Maulwi Isma’il, on hearing this good news, was beside himself that Hazrat himself was coming, which was far beyond his expectations.
Mawlana came to Aligarh, staying there to teach Maulwi Isma’il those kitabs which he wanted to study. Nawab Saheb also mentions the story about his salary. When the issue of the salary came up, Maulwi Isma’il wanted to know what it would be, saying: “Whatever Hazrat asks, I will give that to you.”
Mawlana replied, “For as long as I am to remain here, I want you to give me rupees monthly which I can send home.”
On hearing this meager amount, Maulwi Isma’il became ashamed but as he had already agreed, there was nothing he could do. For quite a number of months fifteen rupees were sent. Then one day when Maulwi Isma’il sat down to study, HAzrat told him, “Mia Isma’il, it has now become necessary for us to review the amoun given to me monthly as remuneration for my services.”
This pleased Maulwi Isma’il, as he was under the impression that now there could be some definite increase. MAwlana said to him, “OF the fifteen rupees which you have given me every month, I sent ten to my household and five to my mother. Yesterday, I received a letter informing me that my mother had passed away. The five rupees which I used to send to her is now no longer necessary. So, from now onwards just give me ten rupees.”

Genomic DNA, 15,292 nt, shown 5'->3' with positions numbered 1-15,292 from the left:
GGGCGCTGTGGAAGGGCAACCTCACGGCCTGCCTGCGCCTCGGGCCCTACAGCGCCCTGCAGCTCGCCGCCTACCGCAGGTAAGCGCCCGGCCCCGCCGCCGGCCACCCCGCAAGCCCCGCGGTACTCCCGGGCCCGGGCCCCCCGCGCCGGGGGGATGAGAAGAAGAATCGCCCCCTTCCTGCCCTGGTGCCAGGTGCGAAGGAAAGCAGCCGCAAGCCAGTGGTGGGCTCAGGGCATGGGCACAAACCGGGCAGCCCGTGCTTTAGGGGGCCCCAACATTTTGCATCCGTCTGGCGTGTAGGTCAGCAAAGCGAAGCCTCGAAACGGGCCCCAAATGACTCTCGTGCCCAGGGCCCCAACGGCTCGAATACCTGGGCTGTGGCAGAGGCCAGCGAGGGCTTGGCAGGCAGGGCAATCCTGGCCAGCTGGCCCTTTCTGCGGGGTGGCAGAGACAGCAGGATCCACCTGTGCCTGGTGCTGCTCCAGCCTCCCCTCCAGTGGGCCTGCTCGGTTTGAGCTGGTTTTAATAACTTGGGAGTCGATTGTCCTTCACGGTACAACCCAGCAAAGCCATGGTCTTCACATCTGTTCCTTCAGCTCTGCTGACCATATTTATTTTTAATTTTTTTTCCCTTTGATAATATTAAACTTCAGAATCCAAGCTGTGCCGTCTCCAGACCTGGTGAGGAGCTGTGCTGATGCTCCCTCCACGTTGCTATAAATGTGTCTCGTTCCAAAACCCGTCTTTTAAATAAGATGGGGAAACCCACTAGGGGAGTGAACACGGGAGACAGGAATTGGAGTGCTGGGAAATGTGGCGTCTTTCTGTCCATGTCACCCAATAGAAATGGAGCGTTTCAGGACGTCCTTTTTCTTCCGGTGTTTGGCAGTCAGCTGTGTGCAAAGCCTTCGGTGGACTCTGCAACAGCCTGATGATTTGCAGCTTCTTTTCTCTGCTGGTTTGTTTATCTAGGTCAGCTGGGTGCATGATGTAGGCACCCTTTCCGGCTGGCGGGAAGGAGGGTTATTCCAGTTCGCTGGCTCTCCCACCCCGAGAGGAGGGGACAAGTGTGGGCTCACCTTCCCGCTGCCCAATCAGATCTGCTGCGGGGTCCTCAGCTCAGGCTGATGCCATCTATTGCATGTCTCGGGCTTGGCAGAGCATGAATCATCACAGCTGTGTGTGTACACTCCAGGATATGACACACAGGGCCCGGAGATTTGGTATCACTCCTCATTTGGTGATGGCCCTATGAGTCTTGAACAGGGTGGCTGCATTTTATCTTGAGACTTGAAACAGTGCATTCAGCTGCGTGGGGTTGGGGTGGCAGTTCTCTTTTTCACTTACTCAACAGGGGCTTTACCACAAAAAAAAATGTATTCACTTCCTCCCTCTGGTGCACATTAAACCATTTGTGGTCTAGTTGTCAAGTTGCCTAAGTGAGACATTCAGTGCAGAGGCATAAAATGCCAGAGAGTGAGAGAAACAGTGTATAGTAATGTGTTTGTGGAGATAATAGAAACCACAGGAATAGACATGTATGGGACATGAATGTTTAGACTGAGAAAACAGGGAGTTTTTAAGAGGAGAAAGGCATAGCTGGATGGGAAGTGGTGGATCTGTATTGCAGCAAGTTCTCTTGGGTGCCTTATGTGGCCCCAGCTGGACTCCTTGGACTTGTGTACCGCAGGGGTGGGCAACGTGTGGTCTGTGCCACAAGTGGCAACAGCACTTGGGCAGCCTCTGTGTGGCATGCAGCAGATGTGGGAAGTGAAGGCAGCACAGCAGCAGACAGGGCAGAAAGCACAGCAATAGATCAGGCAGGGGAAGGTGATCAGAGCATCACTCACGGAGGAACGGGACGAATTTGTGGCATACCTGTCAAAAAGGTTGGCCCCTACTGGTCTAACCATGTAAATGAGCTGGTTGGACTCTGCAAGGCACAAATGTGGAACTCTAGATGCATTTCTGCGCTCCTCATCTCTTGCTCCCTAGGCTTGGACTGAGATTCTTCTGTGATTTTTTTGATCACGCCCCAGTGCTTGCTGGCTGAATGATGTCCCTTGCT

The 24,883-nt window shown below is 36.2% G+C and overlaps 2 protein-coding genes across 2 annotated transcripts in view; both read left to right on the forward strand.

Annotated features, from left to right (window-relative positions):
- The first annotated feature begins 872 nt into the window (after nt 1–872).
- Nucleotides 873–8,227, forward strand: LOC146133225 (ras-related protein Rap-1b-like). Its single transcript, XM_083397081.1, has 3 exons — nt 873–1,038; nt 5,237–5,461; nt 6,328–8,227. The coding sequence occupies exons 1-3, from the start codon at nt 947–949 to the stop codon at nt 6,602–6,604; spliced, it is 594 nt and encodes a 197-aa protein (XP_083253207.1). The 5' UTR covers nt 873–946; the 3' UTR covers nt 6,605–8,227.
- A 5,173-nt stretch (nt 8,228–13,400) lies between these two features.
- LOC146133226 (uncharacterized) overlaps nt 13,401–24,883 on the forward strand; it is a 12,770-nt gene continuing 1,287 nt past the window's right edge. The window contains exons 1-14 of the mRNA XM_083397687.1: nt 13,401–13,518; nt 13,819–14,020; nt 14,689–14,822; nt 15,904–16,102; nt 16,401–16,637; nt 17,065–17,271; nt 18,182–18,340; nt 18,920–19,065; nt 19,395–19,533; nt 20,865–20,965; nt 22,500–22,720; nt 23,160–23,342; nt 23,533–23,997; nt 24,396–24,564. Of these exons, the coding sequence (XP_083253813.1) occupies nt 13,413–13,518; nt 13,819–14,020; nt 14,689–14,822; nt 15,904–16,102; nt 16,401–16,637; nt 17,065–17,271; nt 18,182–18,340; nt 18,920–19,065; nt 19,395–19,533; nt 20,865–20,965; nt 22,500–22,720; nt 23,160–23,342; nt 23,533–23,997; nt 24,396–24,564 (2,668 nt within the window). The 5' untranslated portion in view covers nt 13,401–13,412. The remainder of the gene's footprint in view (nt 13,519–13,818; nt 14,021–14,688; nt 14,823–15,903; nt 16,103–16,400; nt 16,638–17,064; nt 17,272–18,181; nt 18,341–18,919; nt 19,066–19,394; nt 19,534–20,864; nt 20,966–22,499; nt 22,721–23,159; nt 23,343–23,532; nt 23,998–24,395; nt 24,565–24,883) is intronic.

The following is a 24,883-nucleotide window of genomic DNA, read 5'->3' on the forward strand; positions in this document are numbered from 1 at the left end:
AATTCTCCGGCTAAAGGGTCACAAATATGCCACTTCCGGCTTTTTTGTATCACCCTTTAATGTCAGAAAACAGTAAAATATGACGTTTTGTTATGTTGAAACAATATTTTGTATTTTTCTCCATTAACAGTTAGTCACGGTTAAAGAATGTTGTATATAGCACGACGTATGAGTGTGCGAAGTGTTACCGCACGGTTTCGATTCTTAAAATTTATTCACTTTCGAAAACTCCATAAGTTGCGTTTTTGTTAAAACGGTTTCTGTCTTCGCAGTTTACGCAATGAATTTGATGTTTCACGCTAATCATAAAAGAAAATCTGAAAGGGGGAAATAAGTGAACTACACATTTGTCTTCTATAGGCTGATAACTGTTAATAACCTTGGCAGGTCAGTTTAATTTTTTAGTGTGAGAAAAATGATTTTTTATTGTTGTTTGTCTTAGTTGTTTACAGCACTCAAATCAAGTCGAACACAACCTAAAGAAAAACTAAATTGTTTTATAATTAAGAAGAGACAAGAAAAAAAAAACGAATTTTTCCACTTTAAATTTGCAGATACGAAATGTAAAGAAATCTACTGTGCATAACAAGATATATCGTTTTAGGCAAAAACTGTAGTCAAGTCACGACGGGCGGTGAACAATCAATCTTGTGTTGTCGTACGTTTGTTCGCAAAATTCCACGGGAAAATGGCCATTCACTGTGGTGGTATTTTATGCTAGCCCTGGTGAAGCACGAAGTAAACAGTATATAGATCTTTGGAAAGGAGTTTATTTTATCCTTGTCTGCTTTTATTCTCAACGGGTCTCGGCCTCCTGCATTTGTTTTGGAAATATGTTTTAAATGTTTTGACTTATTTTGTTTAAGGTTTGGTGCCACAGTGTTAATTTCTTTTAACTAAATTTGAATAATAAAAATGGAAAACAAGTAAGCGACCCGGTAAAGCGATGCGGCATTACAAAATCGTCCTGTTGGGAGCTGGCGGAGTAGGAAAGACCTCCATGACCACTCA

Maulwi Isma’il was quite surprised. He said, “Hazrat, it is no burden upon me to continue paying fifteen rupees.”
Hazrat Nanautwi replied, “No, give me only ten, why should I take upon myself the burden of those unnecessary rupees?”
In the end it was fixed that ten would be given.
(Qari Muhammad Tayyib, who had heard this story directly from Nawab Sadr Yar Jang Saheb, has told me that he has doubts about the authenticity and correctness of the last part of this story concerning the money. He said that for various reasons, it seems as if Nawab Saheb had erred in relating the part dealing with salary because it is unanimously agreed among the ‘ulama of Deoband that Mawlana Nanautwi never accepted any salary for teaching.)
Sawanih Qasmi, vol 1 p. 428
Aap Beti vol 6 p. 104-6 (The attitude of the elders regarding remuneration for their services